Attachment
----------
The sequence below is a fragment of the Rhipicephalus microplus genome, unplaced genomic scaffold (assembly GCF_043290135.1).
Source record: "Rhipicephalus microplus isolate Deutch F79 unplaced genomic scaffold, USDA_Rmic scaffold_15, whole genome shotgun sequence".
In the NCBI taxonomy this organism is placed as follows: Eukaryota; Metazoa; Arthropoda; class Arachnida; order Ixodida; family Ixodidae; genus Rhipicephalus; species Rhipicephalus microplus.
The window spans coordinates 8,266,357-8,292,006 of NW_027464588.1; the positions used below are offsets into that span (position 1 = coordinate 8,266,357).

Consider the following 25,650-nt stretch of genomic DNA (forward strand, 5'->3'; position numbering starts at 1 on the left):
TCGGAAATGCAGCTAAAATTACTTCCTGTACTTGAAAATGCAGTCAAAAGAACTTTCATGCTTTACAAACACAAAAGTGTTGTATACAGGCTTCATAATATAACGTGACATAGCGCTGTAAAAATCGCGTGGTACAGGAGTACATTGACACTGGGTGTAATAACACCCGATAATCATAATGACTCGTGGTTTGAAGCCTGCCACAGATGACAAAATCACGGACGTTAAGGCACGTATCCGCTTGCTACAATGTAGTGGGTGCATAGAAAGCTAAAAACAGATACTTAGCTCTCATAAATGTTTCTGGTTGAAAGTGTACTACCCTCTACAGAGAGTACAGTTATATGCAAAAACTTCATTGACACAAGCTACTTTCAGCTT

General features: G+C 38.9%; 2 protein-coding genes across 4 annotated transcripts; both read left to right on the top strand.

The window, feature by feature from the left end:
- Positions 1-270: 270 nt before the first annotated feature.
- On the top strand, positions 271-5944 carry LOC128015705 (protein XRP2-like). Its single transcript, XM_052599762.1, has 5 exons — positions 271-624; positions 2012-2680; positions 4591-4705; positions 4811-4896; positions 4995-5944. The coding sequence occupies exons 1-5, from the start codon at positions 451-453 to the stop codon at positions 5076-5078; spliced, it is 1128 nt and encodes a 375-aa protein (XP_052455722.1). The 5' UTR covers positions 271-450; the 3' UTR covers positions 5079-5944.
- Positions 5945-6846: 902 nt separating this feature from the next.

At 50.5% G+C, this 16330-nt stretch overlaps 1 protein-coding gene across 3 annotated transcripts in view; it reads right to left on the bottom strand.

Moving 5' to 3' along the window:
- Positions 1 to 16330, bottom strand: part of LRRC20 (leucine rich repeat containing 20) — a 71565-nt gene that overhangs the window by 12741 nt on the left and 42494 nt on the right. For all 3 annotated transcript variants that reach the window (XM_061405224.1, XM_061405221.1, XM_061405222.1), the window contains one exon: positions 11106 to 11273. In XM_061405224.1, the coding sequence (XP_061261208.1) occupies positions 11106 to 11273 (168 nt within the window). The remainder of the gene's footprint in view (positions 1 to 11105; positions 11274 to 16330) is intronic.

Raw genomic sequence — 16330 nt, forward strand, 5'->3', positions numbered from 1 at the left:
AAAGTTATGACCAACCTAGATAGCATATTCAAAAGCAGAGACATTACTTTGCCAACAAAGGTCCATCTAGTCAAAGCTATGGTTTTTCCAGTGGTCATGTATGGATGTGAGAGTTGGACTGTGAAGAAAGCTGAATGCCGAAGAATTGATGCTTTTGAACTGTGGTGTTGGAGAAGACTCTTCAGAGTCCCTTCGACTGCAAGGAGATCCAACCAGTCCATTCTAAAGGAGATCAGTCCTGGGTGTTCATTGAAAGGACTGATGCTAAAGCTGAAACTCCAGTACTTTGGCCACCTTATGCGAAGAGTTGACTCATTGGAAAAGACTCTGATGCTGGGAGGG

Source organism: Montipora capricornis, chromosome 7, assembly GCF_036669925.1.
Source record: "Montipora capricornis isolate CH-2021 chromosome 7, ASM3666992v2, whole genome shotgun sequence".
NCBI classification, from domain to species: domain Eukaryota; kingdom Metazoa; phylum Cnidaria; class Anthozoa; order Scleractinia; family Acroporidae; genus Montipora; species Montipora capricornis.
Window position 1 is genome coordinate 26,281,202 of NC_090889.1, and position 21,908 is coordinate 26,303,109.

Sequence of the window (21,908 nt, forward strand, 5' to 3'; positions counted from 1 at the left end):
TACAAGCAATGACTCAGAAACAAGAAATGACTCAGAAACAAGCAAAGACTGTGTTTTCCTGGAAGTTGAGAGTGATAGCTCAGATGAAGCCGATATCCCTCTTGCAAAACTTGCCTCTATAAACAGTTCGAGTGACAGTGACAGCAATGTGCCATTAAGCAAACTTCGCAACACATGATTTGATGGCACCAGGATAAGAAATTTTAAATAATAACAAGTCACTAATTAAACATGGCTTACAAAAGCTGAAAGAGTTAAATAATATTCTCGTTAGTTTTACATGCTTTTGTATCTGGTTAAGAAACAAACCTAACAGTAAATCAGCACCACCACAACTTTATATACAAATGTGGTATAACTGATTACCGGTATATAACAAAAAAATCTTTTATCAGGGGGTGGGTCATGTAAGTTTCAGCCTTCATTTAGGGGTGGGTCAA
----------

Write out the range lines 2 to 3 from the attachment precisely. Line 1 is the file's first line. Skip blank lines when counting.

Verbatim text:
Source record: "Rhipicephalus microplus isolate Deutch F79 unplaced genomic scaffold, USDA_Rmic scaffold_15, whole genome shotgun sequence".
In the NCBI taxonomy this organism is placed as follows: Eukaryota; Metazoa; Arthropoda; class Arachnida; order Ixodida; family Ixodidae; genus Rhipicephalus; species Rhipicephalus microplus.